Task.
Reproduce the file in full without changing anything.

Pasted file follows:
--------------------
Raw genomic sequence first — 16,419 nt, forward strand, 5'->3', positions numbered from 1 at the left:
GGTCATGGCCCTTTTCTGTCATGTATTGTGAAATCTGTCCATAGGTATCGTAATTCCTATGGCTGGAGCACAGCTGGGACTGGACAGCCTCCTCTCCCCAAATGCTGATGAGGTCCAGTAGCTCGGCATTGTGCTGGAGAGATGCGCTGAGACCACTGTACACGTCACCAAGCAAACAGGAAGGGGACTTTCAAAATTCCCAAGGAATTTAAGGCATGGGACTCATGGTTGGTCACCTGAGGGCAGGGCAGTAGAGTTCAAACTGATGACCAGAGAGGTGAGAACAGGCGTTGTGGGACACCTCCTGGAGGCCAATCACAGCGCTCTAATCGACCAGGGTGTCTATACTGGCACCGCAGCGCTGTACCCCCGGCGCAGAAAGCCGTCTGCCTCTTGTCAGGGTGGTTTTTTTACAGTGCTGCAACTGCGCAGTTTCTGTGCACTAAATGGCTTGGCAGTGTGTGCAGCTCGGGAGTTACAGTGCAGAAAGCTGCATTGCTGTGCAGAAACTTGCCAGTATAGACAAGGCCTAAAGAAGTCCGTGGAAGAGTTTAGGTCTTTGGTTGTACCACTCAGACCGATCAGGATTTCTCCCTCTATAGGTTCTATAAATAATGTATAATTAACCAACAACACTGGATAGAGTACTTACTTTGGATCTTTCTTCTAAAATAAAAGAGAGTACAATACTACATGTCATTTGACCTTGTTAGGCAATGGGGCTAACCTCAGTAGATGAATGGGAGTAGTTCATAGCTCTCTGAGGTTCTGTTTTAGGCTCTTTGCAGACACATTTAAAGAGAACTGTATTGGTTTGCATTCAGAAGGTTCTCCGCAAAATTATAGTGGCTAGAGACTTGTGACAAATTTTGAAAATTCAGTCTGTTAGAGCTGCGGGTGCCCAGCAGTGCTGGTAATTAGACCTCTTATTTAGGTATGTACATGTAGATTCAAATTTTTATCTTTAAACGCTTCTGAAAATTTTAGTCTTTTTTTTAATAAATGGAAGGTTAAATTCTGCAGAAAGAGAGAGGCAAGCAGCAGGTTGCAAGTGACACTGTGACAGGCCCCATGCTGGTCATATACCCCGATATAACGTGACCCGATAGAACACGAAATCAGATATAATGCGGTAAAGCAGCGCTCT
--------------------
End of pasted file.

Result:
Raw genomic sequence first — 16,419 nt, forward strand, 5'->3', positions numbered from 1 at the left:
GGTCATGGCCCTTTTCTGTCATGTATTGTGAAATCTGTCCATAGGTATCGTAATTCCTATGGCTGGAGCACAGCTGGGACTGGACAGCCTCCTCTCCCCAAATGCTGATGAGGTCCAGTAGCTCGGCATTGTGCTGGAGAGATGCGCTGAGACCACTGTACACGTCACCAAGCAAACAGGAAGGGGACTTTCAAAATTCCCAAGGAATTTAAGGCATGGGACTCATGGTTGGTCACCTGAGGGCAGGGCAGTAGAGTTCAAACTGATGACCAGAGAGGTGAGAACAGGCGTTGTGGGACACCTCCTGGAGGCCAATCACAGCGCTCTAATCGACCAGGGTGTCTATACTGGCACCGCAGCGCTGTACCCCCGGCGCAGAAAGCCGTCTGCCTCTTGTCAGGGTGGTTTTTTTACAGTGCTGCAACTGCGCAGTTTCTGTGCACTAAATGGCTTGGCAGTGTGTGCAGCTCGGGAGTTACAGTGCAGAAAGCTGCATTGCTGTGCAGAAACTTGCCAGTATAGACAAGGCCTAAAGAAGTCCGTGGAAGAGTTTAGGTCTTTGGTTGTACCACTCAGACCGATCAGGATTTCTCCCTCTATAGGTTCTATAAATAATGTATAATTAACCAACAACACTGGATAGAGTACTTACTTTGGATCTTTCTTCTAAAATAAAAGAGAGTACAATACTACATGTCATTTGACCTTGTTAGGCAATGGGGCTAACCTCAGTAGATGAATGGGAGTAGTTCATAGCTCTCTGAGGTTCTGTTTTAGGCTCTTTGCAGACACATTTAAAGAGAACTGTATTGGTTTGCATTCAGAAGGTTCTCCGCAAAATTATAGTGGCTAGAGACTTGTGACAAATTTTGAAAATTCAGTCTGTTAGAGCTGCGGGTGCCCAGCAGTGCTGGTAATTAGACCTCTTATTTAGGTATGTACATGTAGATTCAAATTTTTATCTTTAAACGCTTCTGAAAATTTTAGTCTTTTTTTTAATAAATGGAAGGTTAAATTCTGCAGAAAGAGAGAGGCAAGCAGCAGGTTGCAAGTGACACTGTGACAGGCCCCATGCTGGTCATATACCCCGATATAACGTGACCCGATAGAACACGAAATCAGATATAATGCGGTAAAGCAGCGCTCT